Flares, Poorer Lung Health Can Follow Becoming a Parent With CF
People with mild-to-moderate cystic fibrosis (CF) commonly experience a decline in lung function and an uptick in exacerbations shortly after becoming parents, a study reports.
The use of CFTR modulator therapy can lessen the negative health impacts of newfound parenthood, findings also suggest. Its authors called for more research into being a parent with CF.
The study, “Parenthood impacts short-term health outcomes in people with cystic fibrosis,” was published in the Journal of Cystic Fibrosis.
With available care, people with CF are living longer than was once possible, and more and more patients are choosing to become parents. How parenthood can affect health in CF, however, has not been thoroughly studied. Available data largely have focused on the physiological impacts of pregnancy for women, rather than the broader concept of having children.
Scientists in the U.S. analyzed data from the United Kingdom CF registry collected between 2015 to 2019. They identified 296 individuals who had experienced a live birth — theirs or their partner’s — between 2016 to 2018. Among these patients, just over half (57.4%) were female, nearly all were white, and their mean age was just under 30 years.
They then used statistical analyses to compare aspects of health in the year before and after becoming a parent, looking for changes.
Specifically, the researchers looked at changes in lung health by assessing percent predicted forced expiratory volume in one second (ppFEV1), a measure of how much air a person can forcefully exhale in a second. They also assessed the frequency of exacerbations, or times when symptoms suddenly worsen, by looking at times when patients were treated with intravenous (IV) antibiotics, commonly used to control CF exacerbations.
Changes in patients’ body mass index (BMI), a ratio of weight to height that is associated with lung function in CF patients, were also evaluated.
Results indicated that lung function decreased significantly following the birth of a child. On average, ppFEV1 lowered by 3.19% from the year before to the year after a child’s birth. BMI also decreased — by a mean of 0.28 kilograms per square meter — while the frequency of exacerbations significantly increased by about 30%.
“Among people with CF with mild to moderate disease, parenthood adversely impacted health outcomes in the year following the birth of a child compared to the year before birth,” the researchers wrote.
Analyses based on sex showed a significant decline in BMI among women but not men. Rates of ppFEV1 decline or exacerbations did not significantly differ based on sex. Older age was not associated with any of the outcomes analyzed.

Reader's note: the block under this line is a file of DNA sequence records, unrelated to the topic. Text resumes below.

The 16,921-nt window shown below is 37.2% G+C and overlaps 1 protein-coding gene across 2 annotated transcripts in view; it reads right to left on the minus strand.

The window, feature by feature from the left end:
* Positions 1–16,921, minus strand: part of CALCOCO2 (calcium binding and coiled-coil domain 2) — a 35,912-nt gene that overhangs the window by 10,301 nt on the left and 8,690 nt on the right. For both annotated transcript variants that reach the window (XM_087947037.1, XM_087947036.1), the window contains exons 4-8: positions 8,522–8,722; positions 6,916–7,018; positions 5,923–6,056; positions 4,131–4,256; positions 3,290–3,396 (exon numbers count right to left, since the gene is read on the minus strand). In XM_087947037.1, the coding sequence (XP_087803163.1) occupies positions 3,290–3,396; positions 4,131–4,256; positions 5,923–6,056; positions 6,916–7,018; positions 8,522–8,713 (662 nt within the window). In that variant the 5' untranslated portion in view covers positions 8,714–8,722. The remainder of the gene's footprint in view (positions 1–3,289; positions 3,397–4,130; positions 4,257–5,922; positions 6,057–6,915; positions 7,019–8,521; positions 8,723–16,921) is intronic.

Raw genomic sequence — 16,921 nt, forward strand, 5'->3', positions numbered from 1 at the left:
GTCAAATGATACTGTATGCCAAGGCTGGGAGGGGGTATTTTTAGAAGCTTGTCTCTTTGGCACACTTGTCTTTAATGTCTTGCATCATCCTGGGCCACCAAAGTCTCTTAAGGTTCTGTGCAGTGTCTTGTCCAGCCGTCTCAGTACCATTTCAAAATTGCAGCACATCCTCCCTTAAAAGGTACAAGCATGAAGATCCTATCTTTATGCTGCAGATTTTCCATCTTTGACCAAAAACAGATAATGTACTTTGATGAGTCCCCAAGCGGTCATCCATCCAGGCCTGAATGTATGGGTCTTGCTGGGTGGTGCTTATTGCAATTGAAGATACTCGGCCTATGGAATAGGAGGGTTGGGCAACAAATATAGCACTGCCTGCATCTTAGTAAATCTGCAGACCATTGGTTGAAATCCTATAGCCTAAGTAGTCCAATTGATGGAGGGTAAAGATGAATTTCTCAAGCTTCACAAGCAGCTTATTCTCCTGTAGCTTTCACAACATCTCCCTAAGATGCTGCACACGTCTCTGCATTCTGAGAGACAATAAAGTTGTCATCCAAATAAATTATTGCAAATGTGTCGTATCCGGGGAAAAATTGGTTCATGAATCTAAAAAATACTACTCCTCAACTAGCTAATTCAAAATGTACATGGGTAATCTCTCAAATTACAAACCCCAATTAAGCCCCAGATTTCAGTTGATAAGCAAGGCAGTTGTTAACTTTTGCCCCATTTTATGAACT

“Sex significantly modified the change in BMI, but not pulmonary health,” the researchers wrote.
Declines in patients’ health might be attributed to the distractions of parenthood, from “sleep deprivation” to less time for self-care, they suggested, noting “people with CF report spending 2 to 3 [hours] per day on their care routines.”
Of the study’s participants, 43 were on CFTR modulators — a recent class of therapies that can increase the function of the CFTR protein, whose defect causes CF, in people with specific mutations.
Statistical analyses showed that, after adjusting for age and sex, patients using a CFTR modulator actually experienced a slight increase in ppFEV1 after becoming parents, in contrast to the significant decline seen in those not using these treatments. Modulator therapy did not significantly affect BMI or exacerbation rates.
“Use of CFTR modulators significantly mitigated the impact of parenthood on lung function, but did not alter the trajectory of BMI or the number of pulmonary exacerbation treatment days,” the researchers wrote.
The team noted several limitations in this work: the study was done based on data from the U.K., so results may not be reflective of experiences elsewhere. Additionally, the study only assessed people who became parents via pregnancy and live birth; the effects of other pathways to parenthood, like adoption or fostering, remain unexplored. This study also focused on relatively short-term outcomes.
Overall, these results “highlight the need for more comprehensive data surrounding parenthood in CF,” the researchers concluded. A study “examining the health impacts of parenthood in the age of widespread use of highly effective CFTR modulators is greatly needed,” they added.
They stressed that doctors need to initiate open and honest discussions with patients thinking of starting a family as part of routine CF care.
“To address the changing priorities of people with CF afforded by increased longevity, CF care providers must consider how to best incorporate reproductive health and discussions of family-building into the CF care model,” they wrote.